Nikon has been the DSLR image quality leader for a few years now so I had high expectations for the D7000. I wanted to see how it compared to my personal camera, the Canon EOS 7D. I also got my hands on a Sony Alpha SLT-A55, which is rumored to use the same sensor. Having all three of cameras at the same time made for a very interesting image quality comparison.
I had big expectations for the D7000 so I pushed it hard. Only in the past couple of years have I been willing to shoot over ISO 400 – and then only if I felt I had no choice. But I went out on a limb and shot most of my D7000 action photos at ISO 800. That made it easy to freeze skiers and cyclists at 1/1000th of a second or faster. And just for the hell of it I shot some ski photos at ISO 1600. Printed at 8.5 x 11 inches, ISO 800 and ISO 1600 images looked great. I think 11 x 14 prints would be fine for ISO 1600 and the sky is probably the limit with ISO 800 files. Even ISO 3200 is useable with subjects that don’t need tons of detail. I wouldn’t go over ISO 800 for landscape photos, though.
I shot more than sports with the D7000. I also took it to the Snowcial snow sports and social networking conference where I shot both skiing and speakers under crappy stage lighting. I shot the conference presenters at ISO 6400 and the photos are definitely a bit chunky but still totally usable – especially considering the subject and conditions. Last year I shot the same conference in the same lighting with my Canon EOS 7D and didn’t go above ISO 1600. Those photos have less noise and a bit more detail but there were a lot more throwaways due to motion blur. Since Nikon DSLRs are supposed to have such great high ISO performance I thought, “What the hell?” and went ahead and turned it up to 11 (ISO 6400). Yes, the D7000 also has ISO 12,500 and 25,600 settings. Those are only for show-offs and emergencies, though. They do work and they are impressive. But you don’t want to use them for photos you care about.
Pixel peepers beware – D7000 photos look a bit hard and chunky at 100%. At first I thought the crunchiness was a problem – I mistook it for increased noise. But after looking at photos at a more reasonable viewing size (50%) and printing a few I’ve decided that’s not the case. I also discovered the Sony Alpha A55 images looked almost the same when viewed at 100% – a pretty sure sign that the A55 and D7000 use the same sensor. I believe the hard grain is a deliberate strategy intended to preserve detail. High ISO D7000 images do seem to render and hold details better than other cameras I’ve used. This was most noticeable at very high ISO settings where image from cameras I’ve used in the past start to get soft and lose detail. For reference, I compared ISO 6400 studio tests for the D7000, the Sony A55 and the Canon EOS 7D. I was surprised to discover that, aside from white balance and exposure differences, the D7000 noise was about the same as the Sony and Canon (see below).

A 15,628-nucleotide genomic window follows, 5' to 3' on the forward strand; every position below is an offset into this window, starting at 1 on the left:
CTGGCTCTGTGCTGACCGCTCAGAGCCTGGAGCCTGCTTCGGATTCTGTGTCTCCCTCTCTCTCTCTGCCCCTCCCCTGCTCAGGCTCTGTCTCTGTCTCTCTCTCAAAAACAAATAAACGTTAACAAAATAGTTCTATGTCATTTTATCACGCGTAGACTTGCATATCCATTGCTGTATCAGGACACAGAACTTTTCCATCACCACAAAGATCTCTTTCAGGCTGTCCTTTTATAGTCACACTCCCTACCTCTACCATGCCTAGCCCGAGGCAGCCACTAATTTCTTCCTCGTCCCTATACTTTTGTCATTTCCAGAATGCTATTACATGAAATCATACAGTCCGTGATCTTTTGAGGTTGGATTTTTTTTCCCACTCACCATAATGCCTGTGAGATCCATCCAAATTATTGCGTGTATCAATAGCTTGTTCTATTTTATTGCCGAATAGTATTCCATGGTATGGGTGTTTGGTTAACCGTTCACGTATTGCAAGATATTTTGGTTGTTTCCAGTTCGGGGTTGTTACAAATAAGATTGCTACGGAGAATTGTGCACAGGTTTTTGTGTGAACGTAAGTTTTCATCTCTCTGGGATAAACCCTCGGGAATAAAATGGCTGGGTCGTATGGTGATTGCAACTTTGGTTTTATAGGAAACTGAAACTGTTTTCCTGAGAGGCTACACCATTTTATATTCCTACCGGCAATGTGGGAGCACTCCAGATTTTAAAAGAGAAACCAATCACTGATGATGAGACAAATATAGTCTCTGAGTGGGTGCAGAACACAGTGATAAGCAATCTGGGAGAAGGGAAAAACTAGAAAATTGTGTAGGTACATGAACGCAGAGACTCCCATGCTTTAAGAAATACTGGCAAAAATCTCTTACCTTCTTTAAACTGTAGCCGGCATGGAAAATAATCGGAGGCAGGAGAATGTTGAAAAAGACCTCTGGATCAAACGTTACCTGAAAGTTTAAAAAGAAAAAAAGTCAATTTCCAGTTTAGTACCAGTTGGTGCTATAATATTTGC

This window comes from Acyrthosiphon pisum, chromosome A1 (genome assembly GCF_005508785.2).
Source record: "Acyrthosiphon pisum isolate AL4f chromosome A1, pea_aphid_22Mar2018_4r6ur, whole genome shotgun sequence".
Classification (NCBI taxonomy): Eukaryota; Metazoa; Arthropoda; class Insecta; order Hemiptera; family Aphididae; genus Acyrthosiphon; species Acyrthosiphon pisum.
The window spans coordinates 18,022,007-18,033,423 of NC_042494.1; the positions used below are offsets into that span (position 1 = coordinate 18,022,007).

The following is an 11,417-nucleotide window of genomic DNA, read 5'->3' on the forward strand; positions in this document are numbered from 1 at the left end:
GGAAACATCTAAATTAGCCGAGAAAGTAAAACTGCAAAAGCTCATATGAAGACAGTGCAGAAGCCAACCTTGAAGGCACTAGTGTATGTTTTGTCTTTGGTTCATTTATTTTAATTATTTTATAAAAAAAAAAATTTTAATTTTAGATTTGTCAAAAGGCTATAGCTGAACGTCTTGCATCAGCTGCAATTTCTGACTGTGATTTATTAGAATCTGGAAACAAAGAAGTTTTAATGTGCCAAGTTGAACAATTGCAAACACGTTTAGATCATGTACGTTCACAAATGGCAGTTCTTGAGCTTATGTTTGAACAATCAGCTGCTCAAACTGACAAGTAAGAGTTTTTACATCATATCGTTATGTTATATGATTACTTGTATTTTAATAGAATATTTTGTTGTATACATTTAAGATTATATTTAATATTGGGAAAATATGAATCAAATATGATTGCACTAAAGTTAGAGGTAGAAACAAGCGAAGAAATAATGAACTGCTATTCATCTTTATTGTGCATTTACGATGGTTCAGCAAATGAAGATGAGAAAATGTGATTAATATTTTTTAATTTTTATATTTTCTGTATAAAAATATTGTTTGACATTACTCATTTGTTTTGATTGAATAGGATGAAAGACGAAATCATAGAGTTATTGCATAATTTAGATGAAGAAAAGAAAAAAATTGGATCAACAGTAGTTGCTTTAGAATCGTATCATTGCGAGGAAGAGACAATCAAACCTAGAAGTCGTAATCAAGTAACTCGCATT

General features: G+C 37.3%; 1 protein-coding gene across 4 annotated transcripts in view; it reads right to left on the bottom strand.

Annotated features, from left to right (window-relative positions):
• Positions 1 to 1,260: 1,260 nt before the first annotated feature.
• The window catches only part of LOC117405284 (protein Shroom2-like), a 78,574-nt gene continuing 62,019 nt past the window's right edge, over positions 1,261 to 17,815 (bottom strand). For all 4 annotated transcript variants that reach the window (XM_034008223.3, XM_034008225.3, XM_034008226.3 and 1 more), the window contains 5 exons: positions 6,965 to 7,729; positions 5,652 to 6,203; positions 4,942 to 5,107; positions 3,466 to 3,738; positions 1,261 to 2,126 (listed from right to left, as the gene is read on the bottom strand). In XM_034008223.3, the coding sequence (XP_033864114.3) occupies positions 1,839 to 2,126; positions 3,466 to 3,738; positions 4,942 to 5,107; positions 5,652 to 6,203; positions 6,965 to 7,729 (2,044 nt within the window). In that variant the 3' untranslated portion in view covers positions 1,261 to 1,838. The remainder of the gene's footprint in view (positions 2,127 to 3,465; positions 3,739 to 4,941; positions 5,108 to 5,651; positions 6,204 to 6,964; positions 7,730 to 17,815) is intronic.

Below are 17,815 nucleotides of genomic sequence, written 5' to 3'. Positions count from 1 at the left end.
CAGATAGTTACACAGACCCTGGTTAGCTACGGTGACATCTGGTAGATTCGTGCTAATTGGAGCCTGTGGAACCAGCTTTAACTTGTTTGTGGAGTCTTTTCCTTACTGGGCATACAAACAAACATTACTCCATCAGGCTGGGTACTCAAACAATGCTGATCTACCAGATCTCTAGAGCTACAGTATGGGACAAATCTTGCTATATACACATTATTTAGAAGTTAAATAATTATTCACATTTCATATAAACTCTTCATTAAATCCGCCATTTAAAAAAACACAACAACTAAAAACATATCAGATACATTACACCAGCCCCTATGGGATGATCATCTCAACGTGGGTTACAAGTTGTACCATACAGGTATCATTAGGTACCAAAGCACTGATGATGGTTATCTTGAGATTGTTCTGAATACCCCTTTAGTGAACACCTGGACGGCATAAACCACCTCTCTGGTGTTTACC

|100% crops from (left to right) the Nikon D7000, Sony Alpha A55 and Canon EOS 7D cameras|
No doubt about it – the Nikon D7000 has great image quality and it’s totally useable up to ISO 3200 and even 6400, depending on your subject. However, after comparing to the Canon EOS 7D and Sony Alpha A55 I have to conclude the image quality is about equal to those two cameras. I have to admit – I expected more from the D7000. I’m not saying it’s bad – not at all. The image quality is great. But based on the past few years of clear Nikon dominance I thought the D7000 would be noticeably better than the Canon EOS 7D and Sony A55.
Click on thumbnails to view sample photos.
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